But the United States has opted to back the Syrian Kurds as proxy fighters against the Islamic State and as a buffer to keep the militants from trying to reclaim territory.
The military action immediately raised concerns that it could spark conflicts among the assortment of foreign military powers present, in proximity, across northern Syria. They include Turkey, Russia and the United States. All have the Islamic State as a common foe, but, individually, they back different factions among the various armed groups in Syria.
The latest flash point also highlighted the shifting disputes and conflicting agendas that have complicated any efforts toward ending nearly seven years of conflict in Syria. The Turkish military action came amid intensifying violence in the northern Syrian province of Idlib, where Syrian government forces are on the offensive against al-Qaeda-aligned rebels in the east of the province.
Recent statements by U.S. military officials about plans to train border security forces that would protect a Kurdish enclave in Syria also provoked Turkey's ire.
"We are taking these steps to ensure our own national security," President Recep Tayyip Erdogan said in comments carried by the semiofficial Anadolu agency.
Yet Turkish incursions could carry risks. The government of Syrian President Bashar al-Assad had warned that it was prepared to fire on Turkish warplanes in the event of an attack on Afrin.
A Syrian government offensive is causing one of the worst surges in population displacement since Syria's civil war began. More than 212,000 people have fled fighting around Idlib in the past month, many of them sleeping in the open as temperatures plunge and rain drenches makeshift campsites, according to the United Nations.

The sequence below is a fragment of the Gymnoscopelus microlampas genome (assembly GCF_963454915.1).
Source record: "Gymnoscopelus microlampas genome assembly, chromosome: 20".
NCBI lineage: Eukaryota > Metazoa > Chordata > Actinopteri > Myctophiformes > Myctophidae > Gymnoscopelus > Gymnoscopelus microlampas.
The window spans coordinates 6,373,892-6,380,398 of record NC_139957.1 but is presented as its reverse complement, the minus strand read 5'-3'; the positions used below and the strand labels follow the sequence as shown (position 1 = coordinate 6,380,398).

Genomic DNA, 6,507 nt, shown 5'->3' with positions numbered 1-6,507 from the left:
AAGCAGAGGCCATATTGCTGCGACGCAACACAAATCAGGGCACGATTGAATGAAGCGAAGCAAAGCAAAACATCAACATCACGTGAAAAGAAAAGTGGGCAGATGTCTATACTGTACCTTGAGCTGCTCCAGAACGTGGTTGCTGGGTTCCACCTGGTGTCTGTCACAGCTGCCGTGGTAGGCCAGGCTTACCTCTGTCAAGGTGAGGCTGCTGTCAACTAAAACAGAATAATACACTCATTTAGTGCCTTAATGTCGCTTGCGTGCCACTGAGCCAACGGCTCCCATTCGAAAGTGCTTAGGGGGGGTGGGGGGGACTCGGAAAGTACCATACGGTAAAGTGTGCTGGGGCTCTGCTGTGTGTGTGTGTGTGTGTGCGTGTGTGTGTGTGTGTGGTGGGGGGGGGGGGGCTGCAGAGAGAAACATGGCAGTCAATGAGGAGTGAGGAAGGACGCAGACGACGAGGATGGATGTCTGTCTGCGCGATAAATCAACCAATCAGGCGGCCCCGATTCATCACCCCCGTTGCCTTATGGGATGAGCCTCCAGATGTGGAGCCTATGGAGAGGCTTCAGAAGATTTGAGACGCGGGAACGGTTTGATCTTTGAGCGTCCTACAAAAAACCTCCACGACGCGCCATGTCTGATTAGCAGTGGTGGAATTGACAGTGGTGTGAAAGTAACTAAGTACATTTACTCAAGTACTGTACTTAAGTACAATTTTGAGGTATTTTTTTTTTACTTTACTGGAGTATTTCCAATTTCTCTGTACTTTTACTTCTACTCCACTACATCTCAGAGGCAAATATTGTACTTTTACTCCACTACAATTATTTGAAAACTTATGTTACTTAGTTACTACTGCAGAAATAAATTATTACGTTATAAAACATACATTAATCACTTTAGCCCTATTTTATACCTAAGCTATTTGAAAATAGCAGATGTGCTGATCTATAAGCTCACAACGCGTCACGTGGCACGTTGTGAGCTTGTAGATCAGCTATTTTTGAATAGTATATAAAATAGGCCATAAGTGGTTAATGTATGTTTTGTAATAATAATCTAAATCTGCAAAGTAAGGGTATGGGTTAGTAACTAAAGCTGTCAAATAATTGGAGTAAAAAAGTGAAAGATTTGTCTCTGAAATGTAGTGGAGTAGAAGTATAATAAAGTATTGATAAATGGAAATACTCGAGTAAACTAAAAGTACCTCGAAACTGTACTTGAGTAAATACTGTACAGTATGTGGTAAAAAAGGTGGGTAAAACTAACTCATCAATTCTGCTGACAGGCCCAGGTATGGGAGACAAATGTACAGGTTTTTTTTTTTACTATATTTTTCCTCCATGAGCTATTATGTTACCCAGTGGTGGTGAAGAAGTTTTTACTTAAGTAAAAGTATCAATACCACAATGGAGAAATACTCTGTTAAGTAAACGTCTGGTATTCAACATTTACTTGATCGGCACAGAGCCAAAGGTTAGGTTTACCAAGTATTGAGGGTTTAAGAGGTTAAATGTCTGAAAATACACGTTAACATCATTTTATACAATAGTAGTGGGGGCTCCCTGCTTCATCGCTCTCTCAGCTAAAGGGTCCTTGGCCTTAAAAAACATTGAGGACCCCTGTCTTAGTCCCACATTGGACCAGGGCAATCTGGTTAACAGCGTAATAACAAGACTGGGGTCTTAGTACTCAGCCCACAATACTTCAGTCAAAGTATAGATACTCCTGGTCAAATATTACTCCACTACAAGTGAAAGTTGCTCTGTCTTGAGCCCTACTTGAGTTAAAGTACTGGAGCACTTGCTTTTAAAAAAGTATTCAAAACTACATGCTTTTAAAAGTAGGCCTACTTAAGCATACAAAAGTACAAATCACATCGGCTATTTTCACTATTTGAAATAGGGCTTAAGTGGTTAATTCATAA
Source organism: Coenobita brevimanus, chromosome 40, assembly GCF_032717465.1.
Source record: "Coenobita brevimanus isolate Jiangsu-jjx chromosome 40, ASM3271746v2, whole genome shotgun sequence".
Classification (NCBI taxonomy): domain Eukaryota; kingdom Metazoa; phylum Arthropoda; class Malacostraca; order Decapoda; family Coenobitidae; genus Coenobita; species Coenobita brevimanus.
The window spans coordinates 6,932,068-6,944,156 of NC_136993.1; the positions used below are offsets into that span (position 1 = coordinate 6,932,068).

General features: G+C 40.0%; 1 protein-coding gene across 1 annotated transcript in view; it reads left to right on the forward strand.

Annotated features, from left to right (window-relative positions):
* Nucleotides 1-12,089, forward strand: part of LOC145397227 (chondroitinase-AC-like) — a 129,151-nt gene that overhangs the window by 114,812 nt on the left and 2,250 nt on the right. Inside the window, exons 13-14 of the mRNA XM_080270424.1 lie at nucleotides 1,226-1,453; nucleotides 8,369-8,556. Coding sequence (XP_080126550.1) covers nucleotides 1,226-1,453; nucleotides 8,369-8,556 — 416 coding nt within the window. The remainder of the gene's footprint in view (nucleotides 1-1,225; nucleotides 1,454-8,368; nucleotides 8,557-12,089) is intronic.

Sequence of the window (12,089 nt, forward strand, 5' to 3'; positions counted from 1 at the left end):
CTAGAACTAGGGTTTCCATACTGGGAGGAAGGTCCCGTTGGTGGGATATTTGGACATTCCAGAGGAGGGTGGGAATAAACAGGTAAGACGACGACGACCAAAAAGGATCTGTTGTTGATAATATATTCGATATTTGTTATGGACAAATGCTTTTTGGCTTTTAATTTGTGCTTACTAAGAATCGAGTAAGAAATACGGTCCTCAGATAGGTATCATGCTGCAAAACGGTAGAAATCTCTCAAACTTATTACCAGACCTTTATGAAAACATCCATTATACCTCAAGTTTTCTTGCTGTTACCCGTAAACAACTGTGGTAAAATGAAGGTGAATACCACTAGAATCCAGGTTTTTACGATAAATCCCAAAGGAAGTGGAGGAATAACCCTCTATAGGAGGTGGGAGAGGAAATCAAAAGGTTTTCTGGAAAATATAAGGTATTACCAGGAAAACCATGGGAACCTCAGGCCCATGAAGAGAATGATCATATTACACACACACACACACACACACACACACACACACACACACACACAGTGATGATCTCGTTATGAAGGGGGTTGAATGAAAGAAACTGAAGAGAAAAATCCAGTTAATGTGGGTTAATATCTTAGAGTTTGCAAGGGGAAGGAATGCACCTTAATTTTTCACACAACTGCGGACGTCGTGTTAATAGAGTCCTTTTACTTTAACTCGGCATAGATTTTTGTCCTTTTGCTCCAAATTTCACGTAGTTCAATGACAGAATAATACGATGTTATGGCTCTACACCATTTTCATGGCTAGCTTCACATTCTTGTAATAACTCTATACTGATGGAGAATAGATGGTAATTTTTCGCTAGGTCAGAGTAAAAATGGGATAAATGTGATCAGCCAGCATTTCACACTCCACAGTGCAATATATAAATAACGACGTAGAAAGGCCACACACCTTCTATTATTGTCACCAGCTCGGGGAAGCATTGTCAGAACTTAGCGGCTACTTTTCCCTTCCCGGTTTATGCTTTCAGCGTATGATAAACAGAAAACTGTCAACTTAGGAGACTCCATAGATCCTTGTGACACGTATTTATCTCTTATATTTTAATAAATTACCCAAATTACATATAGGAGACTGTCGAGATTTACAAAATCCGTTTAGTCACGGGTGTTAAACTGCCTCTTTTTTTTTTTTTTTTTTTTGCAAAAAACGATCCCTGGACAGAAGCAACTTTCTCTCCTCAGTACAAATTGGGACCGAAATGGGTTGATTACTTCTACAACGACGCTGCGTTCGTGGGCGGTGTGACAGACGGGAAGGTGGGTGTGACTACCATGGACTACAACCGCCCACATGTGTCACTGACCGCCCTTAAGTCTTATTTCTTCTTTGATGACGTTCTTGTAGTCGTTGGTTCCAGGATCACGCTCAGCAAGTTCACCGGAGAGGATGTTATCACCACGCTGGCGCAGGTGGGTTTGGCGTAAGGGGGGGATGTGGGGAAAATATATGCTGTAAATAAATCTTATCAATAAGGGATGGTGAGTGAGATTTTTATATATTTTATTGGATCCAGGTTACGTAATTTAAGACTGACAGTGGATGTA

On Saturday, hours after the announcement of the airstrikes, Turkey said it had struck more than 100 positions belonging to Kurdish fighters. The number of casualties was not immediately clear. The airstrikes followed days of intense Turkish artillery fire on Kurdish positions, according to residents in Afrin.
In a statement, the U.S.-backed Kurdish force, known as the Syrian Democratic Forces, warned that the Turkish offensive "threatens to breathe new life into Daesh," using an Arabic acronym for the Islamic State militant group.
The Trump administration, in urging NATO-ally Turkey not to attack, had made a similar argument, saying it would distract from the ongoing battles against Islamic State militants in their remaining strongholds in Syria. There are roughly 2,000 U.S. troops in northern Syria.
Russia, which backs Assad's government, said it was watching developments "with concern" and called on the warring sides to "exercise mutual restraint." Russia's Defense Ministry said that an unspecified number of Russian troops had been moved out of the Afrin area and redeployed.
Much about the Turkish offensive, which the government dubbed "Operation Olive Branch," remained unclear Saturday, including whether it would be accompanied by a substantial push by Turkish ground forces and allied rebel factions.
"The challenge is that no one knows what they intend to do," said Aaron Stein, a resident senior fellow at the Atlantic Council's Rafik Hariri Center for the Middle East.
"Afrin will be hostile to a Turkish-backed force patrolling from permanent garrisons. The YPG in the area can retreat to the mountains for protection," he said, referring to the Syrian Kurdish militia that controls Afrin.
The offensive probably was prompted in part by Turkish concerns that Russia and the United States planned to broker a reconciliation between Syria's government and the Syrian Kurdish forces. "This is anathema to Turkey for obvious reasons," Stein said. "So they are making a statement."
Loveluck reported from London. Suzan Haidamous in Beirut, Heba Habib in Stockholm and Anton Troianovski in Moscow contributed to this report.